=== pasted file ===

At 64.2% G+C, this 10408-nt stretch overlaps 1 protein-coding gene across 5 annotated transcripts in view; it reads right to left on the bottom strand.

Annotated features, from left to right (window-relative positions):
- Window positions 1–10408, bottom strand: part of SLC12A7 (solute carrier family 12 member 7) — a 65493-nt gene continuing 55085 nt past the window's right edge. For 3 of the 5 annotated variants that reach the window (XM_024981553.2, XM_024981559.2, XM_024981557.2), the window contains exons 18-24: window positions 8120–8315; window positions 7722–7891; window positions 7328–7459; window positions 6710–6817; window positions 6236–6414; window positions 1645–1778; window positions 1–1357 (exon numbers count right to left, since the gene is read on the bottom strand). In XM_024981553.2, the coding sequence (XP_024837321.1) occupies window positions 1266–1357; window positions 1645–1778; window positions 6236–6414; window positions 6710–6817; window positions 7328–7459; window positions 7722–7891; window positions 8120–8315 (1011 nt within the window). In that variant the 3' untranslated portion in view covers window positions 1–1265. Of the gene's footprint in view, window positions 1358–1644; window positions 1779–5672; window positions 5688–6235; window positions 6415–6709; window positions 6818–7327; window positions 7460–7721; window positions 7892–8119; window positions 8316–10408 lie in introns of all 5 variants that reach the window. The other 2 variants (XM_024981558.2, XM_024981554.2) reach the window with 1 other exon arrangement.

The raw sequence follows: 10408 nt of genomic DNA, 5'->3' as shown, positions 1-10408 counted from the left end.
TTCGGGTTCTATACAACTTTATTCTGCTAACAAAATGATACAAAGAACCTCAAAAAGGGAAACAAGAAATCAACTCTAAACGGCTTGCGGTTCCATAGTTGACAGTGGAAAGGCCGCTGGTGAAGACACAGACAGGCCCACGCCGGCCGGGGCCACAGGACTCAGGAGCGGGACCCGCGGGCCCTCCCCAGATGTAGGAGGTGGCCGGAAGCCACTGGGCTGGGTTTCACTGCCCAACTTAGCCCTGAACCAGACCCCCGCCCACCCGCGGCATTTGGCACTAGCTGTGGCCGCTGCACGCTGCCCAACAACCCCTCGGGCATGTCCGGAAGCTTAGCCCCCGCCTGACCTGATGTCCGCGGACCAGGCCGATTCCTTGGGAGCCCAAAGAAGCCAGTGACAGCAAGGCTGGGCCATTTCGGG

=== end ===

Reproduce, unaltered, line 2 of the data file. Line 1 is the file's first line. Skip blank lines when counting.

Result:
Annotated features, from left to right (window-relative positions):